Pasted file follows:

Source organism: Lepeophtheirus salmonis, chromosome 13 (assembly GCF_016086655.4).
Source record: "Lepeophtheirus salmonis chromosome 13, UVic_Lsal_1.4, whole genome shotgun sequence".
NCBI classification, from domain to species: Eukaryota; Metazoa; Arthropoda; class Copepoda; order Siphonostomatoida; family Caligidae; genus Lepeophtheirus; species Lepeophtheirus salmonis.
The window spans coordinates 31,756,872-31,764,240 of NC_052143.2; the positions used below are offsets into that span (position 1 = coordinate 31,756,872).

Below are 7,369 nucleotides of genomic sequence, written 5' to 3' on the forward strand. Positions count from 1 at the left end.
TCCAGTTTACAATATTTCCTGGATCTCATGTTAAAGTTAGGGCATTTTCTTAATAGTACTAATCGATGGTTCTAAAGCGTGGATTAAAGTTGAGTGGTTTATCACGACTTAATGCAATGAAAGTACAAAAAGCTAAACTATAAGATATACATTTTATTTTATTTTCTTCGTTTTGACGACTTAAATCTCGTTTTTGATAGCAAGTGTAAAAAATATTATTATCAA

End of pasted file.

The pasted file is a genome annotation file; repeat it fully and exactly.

Source organism: Lepeophtheirus salmonis, chromosome 13 (assembly GCF_016086655.4).
Source record: "Lepeophtheirus salmonis chromosome 13, UVic_Lsal_1.4, whole genome shotgun sequence".
NCBI classification, from domain to species: Eukaryota; Metazoa; Arthropoda; class Copepoda; order Siphonostomatoida; family Caligidae; genus Lepeophtheirus; species Lepeophtheirus salmonis.
The window spans coordinates 31,756,872-31,764,240 of NC_052143.2; the positions used below are offsets into that span (position 1 = coordinate 31,756,872).

Below are 7,369 nucleotides of genomic sequence, written 5' to 3' on the forward strand. Positions count from 1 at the left end.
TCCAGTTTACAATATTTCCTGGATCTCATGTTAAAGTTAGGGCATTTTCTTAATAGTACTAATCGATGGTTCTAAAGCGTGGATTAAAGTTGAGTGGTTTATCACGACTTAATGCAATGAAAGTACAAAAAGCTAAACTATAAGATATACATTTTATTTTATTTTCTTCGTTTTGACGACTTAAATCTCGTTTTTGATAGCAAGTGTAAAAAATATTATTATCAA